An evening of jazz in Delhi

Brazilian and Mexican musicians stage a concert in the capital

Freestyle

July 21, 2018

/ By / New Delhi

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Brazilian band Trio Afora performing in New Delhi

We went exploring the music scene in the Indian capital New Delhi and stopped for an evening of jazz, where Mexican and Brazilian musicians shared with us the theories of their music and their idea of some classics.

Ones who could not find a seat in the packed Kamani auditorium grabbed a corner to stand or seated themselves on the aisle. In the neighbourhood of Mandi House, Delhi’s cultural hub, this evening was dedicated to American jazz and the genre’s Indian fans.

Grammy nominee and Mexican singer, Magos Herrera had teamed up with Trio Afora, a Brazilian band of three jazz musicians; and as the musicians fused elements of music from Mexico and Brazil into jazz, claps and cheers reverberated through the hall.

Presented by the International Council for Cultural Relations (ICCR), in collaboration with the Embassy of Mexico and Embassy of Brazil, the concert was supported by the Global Music Institute (GMI), a music facility near Delhi where the musicians are teaching this summer.

One of the most active vocalist in the contemporary Latin American jazz scene, Herrera, and Trio Afora’s Fabio Gouvea, Felipe Brisola and Alex Kautz, played some Mexican and Brazilian classics for their audience in the capital, which included of Riva Ganguly Das, director general, ICCR, Melba Pría, ambassador of Mexico to India, and Tovar da Silva Nunes, ambassador of Brazil to India.

Under an electric blue luminescence, Trio Afora opened the concert with original compositions from their albums, and soon invited Herrera on stage.

With much ease, as she strolled on the stage and swayed on her own tunes, Herrera performed Niña (Girl), a poem by former Mexican ambassador to India, Nobel laureate Octavio Paz, which she has composed along with Felipe Perez Santiago.

“I love India, and Octavio Paz loved India,” Magos said, dedicating this song to renowned Indian photographer Raghu Rai, whose photograph of a Mexican landscape formed the backdrop of her performance.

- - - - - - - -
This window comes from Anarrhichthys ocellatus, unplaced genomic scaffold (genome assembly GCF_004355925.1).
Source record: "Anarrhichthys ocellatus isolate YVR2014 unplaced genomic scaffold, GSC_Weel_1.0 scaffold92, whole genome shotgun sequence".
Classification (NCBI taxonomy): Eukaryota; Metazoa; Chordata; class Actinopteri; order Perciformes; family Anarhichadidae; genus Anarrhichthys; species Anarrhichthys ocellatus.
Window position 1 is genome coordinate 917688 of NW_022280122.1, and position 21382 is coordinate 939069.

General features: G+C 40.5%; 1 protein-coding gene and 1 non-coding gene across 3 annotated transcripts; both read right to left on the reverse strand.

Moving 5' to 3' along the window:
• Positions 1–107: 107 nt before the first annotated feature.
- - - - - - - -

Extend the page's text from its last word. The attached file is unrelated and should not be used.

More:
As she got more at ease during the performance, Herrera removed her shoes and deftly warped her scarf around the microphone’s stand.

 

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(From left) Mexican singer Magos Herrera and Belarusian musician Katerina L’Dokova

“We need more women in music,” Magos commented, as she invited Belarusian musician, Katerina L’Dokova to share stage for their rendition of a romantic love song, Tu y yo (You and I), an adapted fragment of Ruben Dario’s poem composed by Magos and Fabio Gouvea.

Herrera also performed a Mexican folk song, La llorana (the weeping woman), yet again, grooving to its tune.

An act of various styles

Use of hands and expressions while singing is considered to be dancing and one of the elements that make for the definition of Indian classical music.

Commenting on what she thinks Indian classical music has in common with jazz, Herrera said that it’s the “improvisation that takes place” in both the forms.

“The sense of exploration of complex territories that we can find listening to Indian music is similar to jazz and Brazilian styles of music. There are of course cultural, theoretical and technical differences, but still there is this same inventive spirit,” commented the Trio Afora.

Explaining how their style of music is an act of varied styles, the Trio Afora explained, “We are a group that mixes all the different aspects of Brazilian music with the innovation of jazz and also other world music. Each musician of the group brings a particular musical characteristic that blends very well.”

Talking about the features of jazz Herrera added that  approaching the voice as an instrument is an important factor along with improvisation and interplay.

“The creative thinking, the courage of dealing with the unexpected, the necessity of answer and interact with what is happening in the moment are some of the special features, that we realize, and what make jazz,” commented the Trio Afora.

Describing some characteristics of Brazilian music, the Trio Afora said, “Brazilian music is known by its wide and rich musical tradition in terms of composition, harmony, melody and rhythm, where the challenge for musicians of our generation is understand and absorb this tradition, and keep going with the creative way of making Brazilian Music, the same way that our masters did in the past.”

At the end of the evening as the musicians thanked the audience and the ambassadors of Mexico and Brazil for this collaborative musical initiative, Magos concluded by saying, “that through arts we can start conversations.”

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